Your marketing plan includes everything you do that somehow tells people that you are open for business. This includes handing out business cards at a local networking event, advertising in local newspapers, email marketing, billboards, SMS, radio... this list is endless, but everything is part of your marketing plan.
If you sat down to itemize every one of those marketing "touch points" that you've used in the last 12 months, could you assign a level of importance for each one that helped close a sale?
Exactly how important was it that you handed your business card out at the Chamber of Commerce meeting? It probably was worthless unless you followed up with that person, and then kept in touch with them.
Exactly how important is it that you placed an ad in the newspaper? Did that ad generate sales at all?
The process of trying to assign some type of value to each and every marketing touch point is called Attribution. When you dive into the world of marketing analysis those "touch points" are called "Channels."
Every one of your channels plays an important role in customer acquisition, awareness, and ultimate conversion. If you have an e-commerce website you can use Google Analytics (GA) to assign values to all of your channels and associate those values with the actual sales figures. GA would then be able to show you a report of which channels helped most to close the sale. If you don't have an e-commerce website, you can still track different marketing through your website, but the final conversion numbers would need a bit of manual calculations.
Understanding what part of your marketing is important for what purpose will help you establish first contact with potential customers, continue brand awareness, and increase sales. Furthermore, understanding how your marketing works will help build repeat buyers.
Based on my experience with jewelry stores I put together this brief list of marketing channels and what role they play in your marketing plan.
I'm using these abbreviations to make the list easier to read:
first: This is a channel that would be viewed as a first point of contact or introduction to your store.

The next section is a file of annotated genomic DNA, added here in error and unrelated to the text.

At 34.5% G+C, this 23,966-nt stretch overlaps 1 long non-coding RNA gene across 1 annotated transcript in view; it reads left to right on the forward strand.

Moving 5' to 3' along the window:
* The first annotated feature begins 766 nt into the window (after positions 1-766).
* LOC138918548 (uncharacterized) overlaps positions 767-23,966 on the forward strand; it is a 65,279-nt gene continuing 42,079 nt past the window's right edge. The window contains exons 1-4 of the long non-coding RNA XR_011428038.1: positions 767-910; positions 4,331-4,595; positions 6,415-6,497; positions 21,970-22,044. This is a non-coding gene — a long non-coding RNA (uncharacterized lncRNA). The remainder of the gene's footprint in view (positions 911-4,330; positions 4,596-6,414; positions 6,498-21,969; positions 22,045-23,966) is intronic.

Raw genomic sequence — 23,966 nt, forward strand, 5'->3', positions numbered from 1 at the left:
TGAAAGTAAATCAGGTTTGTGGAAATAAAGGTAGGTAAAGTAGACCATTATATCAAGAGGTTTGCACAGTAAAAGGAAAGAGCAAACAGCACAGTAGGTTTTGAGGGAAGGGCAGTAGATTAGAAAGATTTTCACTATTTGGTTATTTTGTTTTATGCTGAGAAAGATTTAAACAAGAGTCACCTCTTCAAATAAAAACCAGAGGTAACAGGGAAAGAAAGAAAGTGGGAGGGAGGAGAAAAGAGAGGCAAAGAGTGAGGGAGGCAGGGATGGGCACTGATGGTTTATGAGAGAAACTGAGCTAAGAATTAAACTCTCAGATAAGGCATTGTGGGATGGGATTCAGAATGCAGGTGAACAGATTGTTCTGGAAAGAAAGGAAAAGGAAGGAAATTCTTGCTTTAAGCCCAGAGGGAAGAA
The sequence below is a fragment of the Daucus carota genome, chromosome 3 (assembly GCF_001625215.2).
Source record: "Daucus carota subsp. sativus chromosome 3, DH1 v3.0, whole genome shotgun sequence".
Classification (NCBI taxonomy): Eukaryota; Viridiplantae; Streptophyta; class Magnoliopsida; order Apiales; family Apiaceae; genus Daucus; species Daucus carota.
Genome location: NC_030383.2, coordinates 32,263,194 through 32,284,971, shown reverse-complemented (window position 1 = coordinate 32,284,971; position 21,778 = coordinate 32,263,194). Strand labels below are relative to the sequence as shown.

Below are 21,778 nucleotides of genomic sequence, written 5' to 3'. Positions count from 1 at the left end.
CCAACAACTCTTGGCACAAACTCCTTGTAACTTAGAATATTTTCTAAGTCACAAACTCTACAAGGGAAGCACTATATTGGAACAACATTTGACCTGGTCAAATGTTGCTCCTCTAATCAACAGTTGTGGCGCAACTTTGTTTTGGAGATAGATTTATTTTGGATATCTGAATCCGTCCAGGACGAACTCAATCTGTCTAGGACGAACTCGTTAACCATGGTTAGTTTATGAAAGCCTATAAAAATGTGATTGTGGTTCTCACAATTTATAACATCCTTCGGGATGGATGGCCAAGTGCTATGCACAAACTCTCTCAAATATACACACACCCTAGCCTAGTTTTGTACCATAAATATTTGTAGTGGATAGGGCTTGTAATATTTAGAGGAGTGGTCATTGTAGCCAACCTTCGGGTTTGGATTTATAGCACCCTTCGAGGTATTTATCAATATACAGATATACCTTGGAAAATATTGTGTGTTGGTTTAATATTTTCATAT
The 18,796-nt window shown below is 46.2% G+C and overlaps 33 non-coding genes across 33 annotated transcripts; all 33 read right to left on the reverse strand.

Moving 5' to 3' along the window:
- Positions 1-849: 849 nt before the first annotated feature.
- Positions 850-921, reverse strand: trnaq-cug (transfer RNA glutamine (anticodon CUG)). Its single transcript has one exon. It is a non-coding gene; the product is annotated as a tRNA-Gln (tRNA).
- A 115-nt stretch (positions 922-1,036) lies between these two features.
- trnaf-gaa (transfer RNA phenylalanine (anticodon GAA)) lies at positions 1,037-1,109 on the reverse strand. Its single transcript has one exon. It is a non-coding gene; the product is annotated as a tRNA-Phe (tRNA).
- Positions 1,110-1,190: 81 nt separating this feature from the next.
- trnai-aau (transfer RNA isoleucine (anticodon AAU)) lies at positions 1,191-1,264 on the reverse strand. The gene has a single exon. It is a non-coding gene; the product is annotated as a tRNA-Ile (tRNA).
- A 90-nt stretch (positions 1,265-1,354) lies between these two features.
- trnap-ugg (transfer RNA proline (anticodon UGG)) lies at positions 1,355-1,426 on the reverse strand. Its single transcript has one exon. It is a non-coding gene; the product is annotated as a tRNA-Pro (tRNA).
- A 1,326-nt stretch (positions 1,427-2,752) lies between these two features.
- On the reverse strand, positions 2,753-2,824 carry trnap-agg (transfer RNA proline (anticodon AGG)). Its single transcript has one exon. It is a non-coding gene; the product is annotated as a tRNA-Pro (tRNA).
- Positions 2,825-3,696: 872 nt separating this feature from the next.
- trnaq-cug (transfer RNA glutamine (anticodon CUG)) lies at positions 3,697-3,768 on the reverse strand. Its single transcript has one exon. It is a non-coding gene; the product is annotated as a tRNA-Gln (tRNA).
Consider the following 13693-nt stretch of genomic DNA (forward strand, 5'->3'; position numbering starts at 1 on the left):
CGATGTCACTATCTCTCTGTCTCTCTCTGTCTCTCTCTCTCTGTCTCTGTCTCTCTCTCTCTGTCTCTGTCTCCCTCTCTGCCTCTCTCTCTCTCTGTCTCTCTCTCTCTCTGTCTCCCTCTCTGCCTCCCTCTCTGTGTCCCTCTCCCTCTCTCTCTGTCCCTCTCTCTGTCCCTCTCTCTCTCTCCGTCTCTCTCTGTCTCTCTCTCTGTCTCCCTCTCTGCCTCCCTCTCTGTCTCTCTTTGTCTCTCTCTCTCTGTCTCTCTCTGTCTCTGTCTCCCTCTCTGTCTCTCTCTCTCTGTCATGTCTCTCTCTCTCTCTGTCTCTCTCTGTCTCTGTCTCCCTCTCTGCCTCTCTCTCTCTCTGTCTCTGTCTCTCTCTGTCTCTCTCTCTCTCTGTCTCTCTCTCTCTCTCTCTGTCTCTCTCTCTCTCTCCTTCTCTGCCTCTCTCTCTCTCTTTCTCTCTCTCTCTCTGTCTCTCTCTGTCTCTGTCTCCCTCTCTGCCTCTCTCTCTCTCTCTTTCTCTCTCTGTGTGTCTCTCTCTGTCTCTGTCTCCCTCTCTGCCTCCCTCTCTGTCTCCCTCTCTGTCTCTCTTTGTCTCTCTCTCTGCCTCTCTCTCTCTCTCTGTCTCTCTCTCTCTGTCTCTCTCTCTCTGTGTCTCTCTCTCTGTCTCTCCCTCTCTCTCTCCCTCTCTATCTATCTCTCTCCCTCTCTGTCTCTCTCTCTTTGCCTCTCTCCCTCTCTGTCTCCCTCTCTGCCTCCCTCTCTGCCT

branding: This channel is good to use for continual brand awareness that doesn't necessarily include a sales message.
support: This indicates a channel that could be used as customer support. Although a support situation would typically help a specific person, when done in a public forum you can illustrate your level of customer care.
conversion: When the proper sales message is crafted, this channel will contain a call to action (like a 1-day sale) that creates an urgency to make a purchase.
- Business Card - first
- Billboard - first, branding
- Radio - first, branding, conversion
- TV - first, branding, conversion
- Newspaper - first, conversion
- Shopping Carts - first, branding
- Newsletters (not yours) - first, branding
- Direct Mail - conversion
- Facebook - first (by referral or paid ad), support, branding, conversion
- Google+ - first (through search or maps), support, branding, conversion
- Twitter - first (if you use hashtags correctly), support, branding, conversions
- Pinterest - first (if you have lots of boards for wedding related stuff or designer names)
- Organic Search - first, branding (because Google will always show sites people have already visited)
- Paid online ads - first, branding (through remarketing), conversions (via specific product targeting), conversions (via specific remarketing targeting)
- Email - branding, conversions
- SMS - conversions